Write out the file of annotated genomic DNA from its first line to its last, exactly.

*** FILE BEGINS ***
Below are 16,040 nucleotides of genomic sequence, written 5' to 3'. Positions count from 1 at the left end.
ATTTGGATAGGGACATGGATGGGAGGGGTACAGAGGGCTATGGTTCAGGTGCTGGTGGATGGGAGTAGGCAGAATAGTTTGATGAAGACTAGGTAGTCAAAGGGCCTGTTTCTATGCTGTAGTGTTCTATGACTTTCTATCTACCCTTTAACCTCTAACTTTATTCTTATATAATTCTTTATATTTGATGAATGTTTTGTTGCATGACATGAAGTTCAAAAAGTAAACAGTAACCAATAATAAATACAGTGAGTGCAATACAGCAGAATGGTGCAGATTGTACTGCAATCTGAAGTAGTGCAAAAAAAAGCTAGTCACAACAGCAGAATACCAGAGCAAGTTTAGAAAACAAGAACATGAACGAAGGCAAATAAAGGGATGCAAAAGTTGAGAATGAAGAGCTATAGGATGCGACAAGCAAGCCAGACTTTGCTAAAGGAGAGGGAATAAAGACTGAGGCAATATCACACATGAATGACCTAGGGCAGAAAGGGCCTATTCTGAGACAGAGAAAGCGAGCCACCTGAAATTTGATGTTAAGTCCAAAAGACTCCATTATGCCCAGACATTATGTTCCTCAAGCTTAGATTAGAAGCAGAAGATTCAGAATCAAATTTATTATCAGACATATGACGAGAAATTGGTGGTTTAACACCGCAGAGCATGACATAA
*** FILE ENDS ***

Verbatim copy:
Below are 16,040 nucleotides of genomic sequence, written 5' to 3'. Positions count from 1 at the left end.
ATTTGGATAGGGACATGGATGGGAGGGGTACAGAGGGCTATGGTTCAGGTGCTGGTGGATGGGAGTAGGCAGAATAGTTTGATGAAGACTAGGTAGTCAAAGGGCCTGTTTCTATGCTGTAGTGTTCTATGACTTTCTATCTACCCTTTAACCTCTAACTTTATTCTTATATAATTCTTTATATTTGATGAATGTTTTGTTGCATGACATGAAGTTCAAAAAGTAAACAGTAACCAATAATAAATACAGTGAGTGCAATACAGCAGAATGGTGCAGATTGTACTGCAATCTGAAGTAGTGCAAAAAAAAGCTAGTCACAACAGCAGAATACCAGAGCAAGTTTAGAAAACAAGAACATGAACGAAGGCAAATAAAGGGATGCAAAAGTTGAGAATGAAGAGCTATAGGATGCGACAAGCAAGCCAGACTTTGCTAAAGGAGAGGGAATAAAGACTGAGGCAATATCACACATGAATGACCTAGGGCAGAAAGGGCCTATTCTGAGACAGAGAAAGCGAGCCACCTGAAATTTGATGTTAAGTCCAAAAGACTCCATTATGCCCAGACATTATGTTCCTCAAGCTTAGATTAGAAGCAGAAGATTCAGAATCAAATTTATTATCAGACATATGACGAGAAATTGGTGGTTTAACACCGCAGAGCATGACATAA